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NCOA-ASA Aging in America -- many sessions, little tech information

Event blur -- but non-tech pattern is evident. I spent last week trying to keep up with myself at the ASA/NCOA Aging in America Conference in Chicago and the post-event Boomer What's Next summit. Those who saw me dashing around the exhibit hall and conference locations know that I was well-managed by my trusty BlackBerry, and managed to fully circle the exhibit floor twice. Still, after two passes and a bizarre demo of Philips Lifeline with AutoAlert, it was tough to form an overall impression about the technologies discussed and demonstrated at the show. But the website is up and instructive.

Five days, 837 listed sessions, 47 of them tech-related, but.... Searching for the word 'technology' anywhere in title or description of sessions, I found 47. But when you examine the list to find enablers of aging in place (as broadly defined as possible), you might agree that some are strictly intended to upgrade skills and train the 3500 professionals at the show within their profession, for example, "Assessment of Capacity of Older Adults: A Training Curriculum for Clinicians." 

So let's cull those out of the list, along with the overall trend sessions, bringing us down to 37 sessions. Might we learn about specific technology products in those sessions and how professionals might use them? Maybe if we went to sessions on Brain Fitness or Medication Management or Assistive Technology -- attendees would know best whether product names were mentioned. I will bet that the 37 boils down to half or fewer in which an actual tech product name that can be purchased was mentioned. (And free doesn't count - no Google, Twitter, Facebook.)

Exhibits -- 114 exhibitors in the hall, tech is barely visible.  You can read the list yourself and form your own assessment. Taking a fair amount of leeway, but avoiding tools and back office systems for use within professional service organizations, I see maybe 15-20 tech exhibitors. I could see on site that they were generally lost (except for the sizable Philips booth of course), disappearing in a booth sea of home care services, non-profits, public agencies, schools, research organizations.  Certainly it is great to see so much information available to help professionals understand these organizations and their information and insights.  But...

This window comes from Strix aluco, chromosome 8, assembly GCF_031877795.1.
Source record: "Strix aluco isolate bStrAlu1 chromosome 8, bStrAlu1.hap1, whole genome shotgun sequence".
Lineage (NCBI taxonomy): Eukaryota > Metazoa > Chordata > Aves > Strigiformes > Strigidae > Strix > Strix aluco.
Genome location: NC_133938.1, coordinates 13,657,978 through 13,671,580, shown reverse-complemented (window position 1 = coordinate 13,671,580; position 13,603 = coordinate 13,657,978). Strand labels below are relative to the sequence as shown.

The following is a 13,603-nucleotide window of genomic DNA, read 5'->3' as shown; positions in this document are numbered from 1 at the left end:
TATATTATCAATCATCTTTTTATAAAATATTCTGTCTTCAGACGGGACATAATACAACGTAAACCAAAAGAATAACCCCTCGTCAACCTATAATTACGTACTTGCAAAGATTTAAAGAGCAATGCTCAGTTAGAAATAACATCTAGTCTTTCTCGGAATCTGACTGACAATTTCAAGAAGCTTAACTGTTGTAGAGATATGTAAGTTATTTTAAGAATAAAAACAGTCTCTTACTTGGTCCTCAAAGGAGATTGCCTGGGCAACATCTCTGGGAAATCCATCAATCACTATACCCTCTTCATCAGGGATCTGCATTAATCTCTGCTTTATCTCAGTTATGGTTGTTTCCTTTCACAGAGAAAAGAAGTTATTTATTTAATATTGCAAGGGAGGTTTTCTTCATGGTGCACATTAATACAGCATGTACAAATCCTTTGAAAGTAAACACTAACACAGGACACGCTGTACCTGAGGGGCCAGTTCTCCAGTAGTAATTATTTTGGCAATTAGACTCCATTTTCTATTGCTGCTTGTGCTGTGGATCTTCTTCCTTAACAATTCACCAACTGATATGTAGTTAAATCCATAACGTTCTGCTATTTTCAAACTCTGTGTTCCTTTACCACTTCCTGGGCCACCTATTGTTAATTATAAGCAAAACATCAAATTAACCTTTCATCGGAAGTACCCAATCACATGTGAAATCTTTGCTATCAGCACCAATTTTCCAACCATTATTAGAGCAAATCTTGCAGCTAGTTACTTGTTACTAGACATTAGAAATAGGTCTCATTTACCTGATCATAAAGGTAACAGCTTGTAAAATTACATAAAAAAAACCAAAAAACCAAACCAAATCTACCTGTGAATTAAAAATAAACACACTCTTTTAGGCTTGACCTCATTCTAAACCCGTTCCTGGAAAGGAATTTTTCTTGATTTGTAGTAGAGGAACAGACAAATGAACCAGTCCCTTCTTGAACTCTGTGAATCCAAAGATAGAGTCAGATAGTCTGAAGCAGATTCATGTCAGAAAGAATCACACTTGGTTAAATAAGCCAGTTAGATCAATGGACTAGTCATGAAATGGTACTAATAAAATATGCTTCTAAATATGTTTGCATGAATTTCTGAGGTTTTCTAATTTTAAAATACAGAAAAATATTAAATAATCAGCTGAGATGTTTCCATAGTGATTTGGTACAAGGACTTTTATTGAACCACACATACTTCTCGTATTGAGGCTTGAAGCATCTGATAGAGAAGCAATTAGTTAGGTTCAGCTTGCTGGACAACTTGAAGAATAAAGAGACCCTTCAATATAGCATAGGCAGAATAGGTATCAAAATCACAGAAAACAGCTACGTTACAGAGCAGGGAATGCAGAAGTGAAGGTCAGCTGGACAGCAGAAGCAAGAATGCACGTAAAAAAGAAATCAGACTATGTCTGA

How do product vendors find this audience? This process is simply not working as a way to educate home care agencies, social service professionals, gerontologists, geriatric care managers, or any of the myriad of people who can play a strong referring role to the ultimate consumer. Why does that matter? Because many of these technologies have a service and alerting component, because many products can connect those professionals to families in a way that improves safety, communication, health, and overall well-being.

Aging in America -- in 2011, let's see proactive tech education of attendees.  In 2011, the first of the baby boomer age wave turns 65. But most of the baby boomer population is connected in some fashion to aging parents, spouses, or relatives. So let's be clear: I am not talking about educating attendees on use of social networking to acquire new clients. I am talking about the entire cycle of technologies, from websites to devices, from caregiving portals to monitoring systems, cameras, cell and smart phones, to touch computers and tech for mitigating loss of vision, hearing, and manual dexterity. Vendors need to communicate about these technologies to professionals. Professionals need to learn about them. It's not okay to talk about fall prevention without fall detection. It's not okay to discuss home care services without considering caregiver communications among family members, professionals, the care recipient.

This problem is easily fixed -- the next Aging in America event is a year away.